Koon Yew Yin's Blog

Why Malaysia must sell more oil - Koon Yew Yin

Koon Yew Yin
Publish date: Mon, 17 Jun 2024, 03:12 PM
Koon Yew Yin
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An official blog in i3investor to publish sharing by Mr. Koon Yew Yin.

All materials published here are prepared by Mr. Koon Yew Yin

I hope our Prime Minister Anwar Ibrahim and all politicians will read this article so that they can take appropriate action. Malaysia must sell more oil before its price dropped further.

Crude oil is produced worldwide from various locations, such as tradition oil wells, deep-sea (ocean) wells, oil shale fracturing, and Canadian tar sands. The cost to produce a barrel varies from about $20 per barrel in Saudi Arabia's desserts to $90 per barrel for some deep-water wells.

Malaysia can produce one barrel of crude oil for about US$50 or Rm 207.

The Organization of the Petroleum Exporting Countries is called OPEC. Its objective is to co-ordinate and unify petroleum policies among Member Countries, in order to secure fair and stable prices for petroleum producers. Despite the oil price controlled by OPEC, oil price is dropping as shown below.

The current price of WTI crude oil as of June 14, 2024 is $78.49 per barrel. Malaysia is a small oil producer and it is not a member of OPEC.The fastest growing export markets for Crude Petroleum of Malaysia between 2021 and 2022 were Australia ($2.22B), Thailand ($ 197B), China ($1.95B) and India ($ 1.25B).

Since oil price is dropping so rapidly, Malaysia must increase oil production for export to earn more money to improve our economy.

What causes oil price to drop so rapidly?

The production cost for renewable energy is dropping rapidly as shown below.

Global dependence on oil, natural gas and coal–and the damage this dependence inflicts–is well documented. Renewables can effectively replace fossil fuels, creatingcrucial environmental, social and economic benefits.

Solar panel price has been dropping in the last 30 years as shown below:

About 1 month ago, my next door neighbor who has 4 children and they all sleep with air-conditioners. His monthly electricity bill is more than Rm 800 or yearly about Rm 10,000. He installed a few solar panels on the top of his roof for Rm 34,000 which can generate more electricity than his family required during the day. He can sell the excess electricity to LLN and buys back electricity from LLN duringthe night. He can recover his Rm 34,000 in 3.5 years. But the solar panels can last about 30 years.

Malaysia has shown a strong commitment to promoting solar energy development since the introduction of the National Renewable Energy Policy in 2010. This commitment has proven fruitful by the significant rise in operational solar PV installations over the last 13 years.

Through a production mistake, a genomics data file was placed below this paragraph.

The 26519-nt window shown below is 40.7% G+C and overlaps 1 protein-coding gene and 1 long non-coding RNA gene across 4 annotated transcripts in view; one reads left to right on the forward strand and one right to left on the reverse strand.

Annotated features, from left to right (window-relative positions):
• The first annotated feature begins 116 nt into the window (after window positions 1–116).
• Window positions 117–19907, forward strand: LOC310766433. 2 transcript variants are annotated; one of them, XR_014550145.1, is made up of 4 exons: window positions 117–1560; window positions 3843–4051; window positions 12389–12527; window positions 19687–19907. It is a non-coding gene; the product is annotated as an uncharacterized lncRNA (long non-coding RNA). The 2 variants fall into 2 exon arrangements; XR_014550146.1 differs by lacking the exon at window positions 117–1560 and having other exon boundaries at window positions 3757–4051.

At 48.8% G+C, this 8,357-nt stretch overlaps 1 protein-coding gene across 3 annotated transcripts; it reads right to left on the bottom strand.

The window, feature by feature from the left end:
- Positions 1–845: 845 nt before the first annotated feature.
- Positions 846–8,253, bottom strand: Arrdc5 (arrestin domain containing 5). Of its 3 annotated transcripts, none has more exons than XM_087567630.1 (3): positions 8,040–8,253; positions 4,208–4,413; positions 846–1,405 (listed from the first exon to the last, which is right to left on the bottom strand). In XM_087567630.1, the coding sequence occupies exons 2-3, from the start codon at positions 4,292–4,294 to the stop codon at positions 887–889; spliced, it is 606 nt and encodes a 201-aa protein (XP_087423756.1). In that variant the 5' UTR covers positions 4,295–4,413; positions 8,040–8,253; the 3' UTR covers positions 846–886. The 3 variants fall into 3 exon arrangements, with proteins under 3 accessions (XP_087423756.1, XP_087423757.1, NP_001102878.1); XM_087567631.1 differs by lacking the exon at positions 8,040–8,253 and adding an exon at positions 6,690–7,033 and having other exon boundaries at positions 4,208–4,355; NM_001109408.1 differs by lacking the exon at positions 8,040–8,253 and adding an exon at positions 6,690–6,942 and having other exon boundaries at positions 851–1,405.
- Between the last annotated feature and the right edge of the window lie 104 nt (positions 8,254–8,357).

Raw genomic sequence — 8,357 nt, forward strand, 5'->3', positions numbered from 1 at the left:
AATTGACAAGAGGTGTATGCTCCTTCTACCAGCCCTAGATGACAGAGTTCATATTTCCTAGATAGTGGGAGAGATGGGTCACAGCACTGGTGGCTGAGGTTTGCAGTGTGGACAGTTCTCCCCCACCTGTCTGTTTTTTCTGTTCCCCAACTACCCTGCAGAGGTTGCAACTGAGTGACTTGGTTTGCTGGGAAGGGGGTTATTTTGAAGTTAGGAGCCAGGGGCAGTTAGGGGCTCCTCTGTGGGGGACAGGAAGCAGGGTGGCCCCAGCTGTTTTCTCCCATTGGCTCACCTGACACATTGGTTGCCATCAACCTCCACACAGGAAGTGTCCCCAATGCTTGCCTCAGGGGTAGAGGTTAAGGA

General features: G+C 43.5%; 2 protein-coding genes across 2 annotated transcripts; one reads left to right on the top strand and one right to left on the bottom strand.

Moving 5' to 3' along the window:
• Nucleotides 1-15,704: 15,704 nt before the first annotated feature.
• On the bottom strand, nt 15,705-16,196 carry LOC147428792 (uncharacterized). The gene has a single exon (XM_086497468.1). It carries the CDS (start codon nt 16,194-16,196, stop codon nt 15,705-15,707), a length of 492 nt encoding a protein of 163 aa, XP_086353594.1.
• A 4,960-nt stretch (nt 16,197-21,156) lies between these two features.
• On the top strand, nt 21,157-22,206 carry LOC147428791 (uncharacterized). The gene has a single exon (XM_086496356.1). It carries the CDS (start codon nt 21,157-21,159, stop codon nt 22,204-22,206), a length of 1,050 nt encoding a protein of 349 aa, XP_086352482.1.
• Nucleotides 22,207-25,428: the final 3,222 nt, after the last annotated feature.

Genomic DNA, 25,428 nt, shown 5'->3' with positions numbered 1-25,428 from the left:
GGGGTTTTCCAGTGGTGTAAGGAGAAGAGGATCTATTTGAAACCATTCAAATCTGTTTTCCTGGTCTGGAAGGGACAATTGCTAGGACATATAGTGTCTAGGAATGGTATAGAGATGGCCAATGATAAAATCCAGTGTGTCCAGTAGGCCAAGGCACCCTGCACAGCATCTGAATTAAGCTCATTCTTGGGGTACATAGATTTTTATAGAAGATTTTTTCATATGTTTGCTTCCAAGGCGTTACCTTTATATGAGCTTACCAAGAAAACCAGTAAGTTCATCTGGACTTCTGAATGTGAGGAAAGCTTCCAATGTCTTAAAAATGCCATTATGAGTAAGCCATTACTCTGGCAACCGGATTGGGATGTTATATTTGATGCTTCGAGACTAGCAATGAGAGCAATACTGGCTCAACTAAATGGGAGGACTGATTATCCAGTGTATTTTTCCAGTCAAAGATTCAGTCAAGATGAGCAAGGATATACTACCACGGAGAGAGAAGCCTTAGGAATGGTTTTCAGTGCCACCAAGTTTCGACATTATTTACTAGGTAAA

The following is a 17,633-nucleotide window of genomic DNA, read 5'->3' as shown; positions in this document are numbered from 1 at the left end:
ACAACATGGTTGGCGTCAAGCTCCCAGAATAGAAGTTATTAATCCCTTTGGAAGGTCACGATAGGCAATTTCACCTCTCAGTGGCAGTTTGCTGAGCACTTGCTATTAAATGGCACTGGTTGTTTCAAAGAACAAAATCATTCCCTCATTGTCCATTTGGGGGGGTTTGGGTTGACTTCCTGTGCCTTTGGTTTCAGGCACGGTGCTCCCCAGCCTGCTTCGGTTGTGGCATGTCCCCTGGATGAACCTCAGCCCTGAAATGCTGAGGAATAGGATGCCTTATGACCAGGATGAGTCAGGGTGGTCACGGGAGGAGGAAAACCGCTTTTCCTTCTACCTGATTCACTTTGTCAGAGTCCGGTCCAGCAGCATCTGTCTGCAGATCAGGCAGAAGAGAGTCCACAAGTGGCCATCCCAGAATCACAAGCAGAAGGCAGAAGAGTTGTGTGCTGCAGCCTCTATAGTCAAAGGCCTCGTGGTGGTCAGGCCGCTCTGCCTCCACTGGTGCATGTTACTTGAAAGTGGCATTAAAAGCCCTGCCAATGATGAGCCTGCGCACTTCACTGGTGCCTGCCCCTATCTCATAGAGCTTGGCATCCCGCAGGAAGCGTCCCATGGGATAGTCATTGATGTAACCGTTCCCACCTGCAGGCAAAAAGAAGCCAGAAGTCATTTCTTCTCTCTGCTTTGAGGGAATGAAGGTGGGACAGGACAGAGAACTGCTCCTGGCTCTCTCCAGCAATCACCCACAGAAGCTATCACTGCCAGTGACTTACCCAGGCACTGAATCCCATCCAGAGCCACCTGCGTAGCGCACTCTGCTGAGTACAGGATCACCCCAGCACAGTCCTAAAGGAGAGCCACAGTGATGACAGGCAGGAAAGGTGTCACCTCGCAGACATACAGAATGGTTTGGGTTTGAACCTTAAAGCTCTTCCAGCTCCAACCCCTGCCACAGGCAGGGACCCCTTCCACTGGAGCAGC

Malaysia has huge potential to harness energy from the sun because the country is located at the Equator and receives six hours of sunlight on average daily. 

A series of government initiatives, combined with the falling price of solar panels and increased awareness among Malaysians on the benefits of solar energy in reducing their electricity bills and carbon footprint, have also played a role.44

Since 2011, energy generated by all the solar installations in Malaysia surged 1,000 times from two megawatts (MW) to approximately 2657.15MW in August 2023. Several government initiatives have helped.

The Feed-in Tariff (FiT) which kicked off in 2011 and allowed solar PV owners to sell the electricity they generated to the national grid at a fixed price led to a rapid increase in solar panel installations.

Such was the programme’s success the government was forced to reduce the feed- in rates in 2016 due to ballooning costs. Still, the programme contributed 321.56MW of solar PV installed capacity as of August.

The Net Metering (NEM) Scheme was introduced in November 2016 where users would first use the power generated for their own consumption and sell any excess power to the national grid at a displaced cost.

The scheme was altered in 2019 to include an offset, whereby every 1kWh exported to the grid by the solar PV owner was offset against 1kWh of electricity an owner consumed from the grid.

As of August 2023, the NEM scheme generated 843.47MW of solar PV installed capacity.

It’s not only domestic consumers who have rushed to take up solar power. 

The Large Scale Solar programme, launched in 2017, encouraged local and international businesses to develop big solar projects which could generate and sell electricity to wholesale buyers.

A total of 1492.12MW of installed capacity has been in operation from the four cycles of the LSS programme as of August 2023. A further 949.09MW of solar PV capacity has been awarded under the programme but is yet to be operational.

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